The Planetary Society's Mars
Microphone, built at the University
of California Space Science Laboratory, was launched as part of the
Mars Polar Lander mission on January 3, 1999.
The Mars Microphone was
constructed largely of off-the-shelf parts, including a microphone similar to those in
hearing aids and a microprocessor chip used in speech recognition devices.
The Mars Microphone is a small device, roughly 5 centimeters on a side and one centimeter thick, weighing less than 50 grams (less than two
ounces) and using a small amount of power, less than 0.1 watt during its most active times. You can see how small the instrument is in the photo on this page (photo courtesy of Robin Weiner, Associated Press).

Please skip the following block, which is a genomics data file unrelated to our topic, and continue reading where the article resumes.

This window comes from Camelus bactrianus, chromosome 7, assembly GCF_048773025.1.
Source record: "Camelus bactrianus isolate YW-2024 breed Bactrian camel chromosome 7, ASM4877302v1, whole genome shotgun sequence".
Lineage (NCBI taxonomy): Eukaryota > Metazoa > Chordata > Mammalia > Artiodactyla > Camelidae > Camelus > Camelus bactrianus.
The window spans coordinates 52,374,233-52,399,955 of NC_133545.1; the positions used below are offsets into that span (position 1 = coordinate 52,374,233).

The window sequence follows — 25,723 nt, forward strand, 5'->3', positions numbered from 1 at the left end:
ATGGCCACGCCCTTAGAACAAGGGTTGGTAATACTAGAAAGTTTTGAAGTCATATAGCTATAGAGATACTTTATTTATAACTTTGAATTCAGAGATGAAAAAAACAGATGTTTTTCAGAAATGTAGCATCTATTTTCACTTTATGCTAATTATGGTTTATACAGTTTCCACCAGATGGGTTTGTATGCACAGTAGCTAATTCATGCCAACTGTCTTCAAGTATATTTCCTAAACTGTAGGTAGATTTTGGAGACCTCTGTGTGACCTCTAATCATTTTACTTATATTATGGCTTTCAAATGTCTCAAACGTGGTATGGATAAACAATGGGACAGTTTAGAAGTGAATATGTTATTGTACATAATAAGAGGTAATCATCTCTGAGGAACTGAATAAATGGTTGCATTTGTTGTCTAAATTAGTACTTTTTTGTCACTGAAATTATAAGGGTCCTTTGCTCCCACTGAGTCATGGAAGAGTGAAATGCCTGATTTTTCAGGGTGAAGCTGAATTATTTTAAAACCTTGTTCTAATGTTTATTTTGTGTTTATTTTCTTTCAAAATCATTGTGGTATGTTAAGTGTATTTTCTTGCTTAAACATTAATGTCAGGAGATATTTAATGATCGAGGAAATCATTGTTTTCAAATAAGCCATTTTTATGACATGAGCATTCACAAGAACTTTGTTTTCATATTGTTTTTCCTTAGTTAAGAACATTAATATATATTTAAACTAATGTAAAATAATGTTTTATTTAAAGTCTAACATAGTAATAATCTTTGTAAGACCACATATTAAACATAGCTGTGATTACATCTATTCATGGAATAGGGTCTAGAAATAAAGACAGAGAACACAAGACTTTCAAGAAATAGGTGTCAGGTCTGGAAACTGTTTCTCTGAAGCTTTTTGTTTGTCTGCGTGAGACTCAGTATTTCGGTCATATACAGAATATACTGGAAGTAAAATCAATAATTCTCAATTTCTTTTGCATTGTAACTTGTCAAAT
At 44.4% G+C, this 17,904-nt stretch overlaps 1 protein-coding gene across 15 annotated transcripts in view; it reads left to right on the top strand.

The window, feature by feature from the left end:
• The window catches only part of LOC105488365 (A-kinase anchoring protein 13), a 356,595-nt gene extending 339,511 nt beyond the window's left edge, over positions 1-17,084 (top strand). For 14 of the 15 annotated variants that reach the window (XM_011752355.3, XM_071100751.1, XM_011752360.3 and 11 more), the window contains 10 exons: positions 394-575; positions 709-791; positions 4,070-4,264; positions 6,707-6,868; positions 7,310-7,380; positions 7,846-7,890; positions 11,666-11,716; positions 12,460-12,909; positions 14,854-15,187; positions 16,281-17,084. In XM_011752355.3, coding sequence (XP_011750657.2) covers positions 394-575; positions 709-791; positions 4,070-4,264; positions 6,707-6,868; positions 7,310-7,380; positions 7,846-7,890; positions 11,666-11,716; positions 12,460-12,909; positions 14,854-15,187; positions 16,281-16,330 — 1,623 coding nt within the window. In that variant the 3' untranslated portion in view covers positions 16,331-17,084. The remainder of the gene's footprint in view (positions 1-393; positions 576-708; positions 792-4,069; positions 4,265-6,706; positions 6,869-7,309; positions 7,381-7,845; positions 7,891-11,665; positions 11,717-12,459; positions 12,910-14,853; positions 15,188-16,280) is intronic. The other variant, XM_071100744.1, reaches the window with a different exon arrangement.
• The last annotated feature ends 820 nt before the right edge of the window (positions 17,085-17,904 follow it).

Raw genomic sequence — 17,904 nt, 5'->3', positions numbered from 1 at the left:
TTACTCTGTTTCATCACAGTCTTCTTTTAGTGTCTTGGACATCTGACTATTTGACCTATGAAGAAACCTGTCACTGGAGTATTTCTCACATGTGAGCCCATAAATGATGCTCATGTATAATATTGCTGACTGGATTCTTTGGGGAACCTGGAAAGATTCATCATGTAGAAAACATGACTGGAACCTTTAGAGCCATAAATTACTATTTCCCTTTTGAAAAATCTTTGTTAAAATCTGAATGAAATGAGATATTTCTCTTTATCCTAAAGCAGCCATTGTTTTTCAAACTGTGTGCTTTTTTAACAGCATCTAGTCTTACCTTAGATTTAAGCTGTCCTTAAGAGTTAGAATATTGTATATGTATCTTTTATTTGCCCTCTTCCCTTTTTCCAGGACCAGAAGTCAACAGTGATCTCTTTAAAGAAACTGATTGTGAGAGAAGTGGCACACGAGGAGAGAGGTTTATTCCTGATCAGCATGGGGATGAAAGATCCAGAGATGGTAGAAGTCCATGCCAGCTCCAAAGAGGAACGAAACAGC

The microphone got a free ride to Mars in the Russian
LIDAR instrument, courtesy of the Space Research Institute in Moscow, who
integrated and tested the microphone in their experiment.
a microphone to Mars was initially proposed by Society cofounder Carl Sagan. Janet
Luhmann of the University of California at Berkeley, and David Juergens of the Jet
Propulsion Laboratory, teamed with the Planetary Society to make the Mars Microphone
Project a reality.
More information on the Mars Microphone is available on the Planetary Society's Planetfest
'99 web site: